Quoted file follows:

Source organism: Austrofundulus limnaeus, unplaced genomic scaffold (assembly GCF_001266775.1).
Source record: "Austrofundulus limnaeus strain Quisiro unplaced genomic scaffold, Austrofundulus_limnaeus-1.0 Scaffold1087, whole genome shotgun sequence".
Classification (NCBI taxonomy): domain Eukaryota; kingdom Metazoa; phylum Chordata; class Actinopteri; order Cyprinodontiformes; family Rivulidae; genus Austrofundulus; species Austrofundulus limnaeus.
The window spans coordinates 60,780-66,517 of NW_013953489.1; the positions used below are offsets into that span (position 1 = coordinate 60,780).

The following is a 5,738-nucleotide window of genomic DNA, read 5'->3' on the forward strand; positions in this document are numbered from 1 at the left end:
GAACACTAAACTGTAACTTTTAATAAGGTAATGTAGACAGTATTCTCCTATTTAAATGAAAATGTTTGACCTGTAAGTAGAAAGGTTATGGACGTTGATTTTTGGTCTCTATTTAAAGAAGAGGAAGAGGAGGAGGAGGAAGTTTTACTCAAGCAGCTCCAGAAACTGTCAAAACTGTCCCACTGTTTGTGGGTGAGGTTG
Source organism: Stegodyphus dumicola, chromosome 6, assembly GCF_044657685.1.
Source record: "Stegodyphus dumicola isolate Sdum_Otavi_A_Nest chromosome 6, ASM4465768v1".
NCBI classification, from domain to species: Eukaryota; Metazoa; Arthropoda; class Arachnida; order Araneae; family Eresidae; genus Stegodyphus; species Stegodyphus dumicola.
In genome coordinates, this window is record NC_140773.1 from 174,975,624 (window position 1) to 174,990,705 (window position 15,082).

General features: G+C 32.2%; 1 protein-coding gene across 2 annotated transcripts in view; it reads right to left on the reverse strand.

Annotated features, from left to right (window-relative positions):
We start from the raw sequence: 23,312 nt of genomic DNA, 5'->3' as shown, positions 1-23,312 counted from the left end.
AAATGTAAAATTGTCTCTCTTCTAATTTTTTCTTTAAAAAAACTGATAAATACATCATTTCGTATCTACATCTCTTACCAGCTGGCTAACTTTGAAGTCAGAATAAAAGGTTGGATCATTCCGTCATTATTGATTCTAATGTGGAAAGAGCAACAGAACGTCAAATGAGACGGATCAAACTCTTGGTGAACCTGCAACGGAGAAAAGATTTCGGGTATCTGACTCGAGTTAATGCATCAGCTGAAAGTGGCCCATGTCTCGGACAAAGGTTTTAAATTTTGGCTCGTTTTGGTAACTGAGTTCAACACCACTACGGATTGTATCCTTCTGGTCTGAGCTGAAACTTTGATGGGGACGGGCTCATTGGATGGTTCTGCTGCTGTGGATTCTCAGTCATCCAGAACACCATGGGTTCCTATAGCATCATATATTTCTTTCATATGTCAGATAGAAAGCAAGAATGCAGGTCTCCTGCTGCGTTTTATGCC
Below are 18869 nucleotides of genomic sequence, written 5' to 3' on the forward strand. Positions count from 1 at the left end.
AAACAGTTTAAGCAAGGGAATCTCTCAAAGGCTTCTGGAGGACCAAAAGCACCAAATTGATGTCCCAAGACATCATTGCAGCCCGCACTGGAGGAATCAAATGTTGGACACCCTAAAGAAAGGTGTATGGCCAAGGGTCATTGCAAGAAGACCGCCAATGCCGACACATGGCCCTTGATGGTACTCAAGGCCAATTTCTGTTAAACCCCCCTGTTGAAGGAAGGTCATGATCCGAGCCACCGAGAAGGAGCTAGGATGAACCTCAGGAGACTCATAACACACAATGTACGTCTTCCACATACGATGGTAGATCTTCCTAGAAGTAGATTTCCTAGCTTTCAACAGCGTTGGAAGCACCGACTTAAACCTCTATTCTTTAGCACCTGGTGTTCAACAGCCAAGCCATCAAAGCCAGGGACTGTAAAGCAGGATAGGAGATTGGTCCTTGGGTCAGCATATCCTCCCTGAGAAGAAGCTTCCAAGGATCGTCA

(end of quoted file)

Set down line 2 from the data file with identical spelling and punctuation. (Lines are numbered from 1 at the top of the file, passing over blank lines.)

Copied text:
Source record: "Austrofundulus limnaeus strain Quisiro unplaced genomic scaffold, Austrofundulus_limnaeus-1.0 Scaffold1087, whole genome shotgun sequence".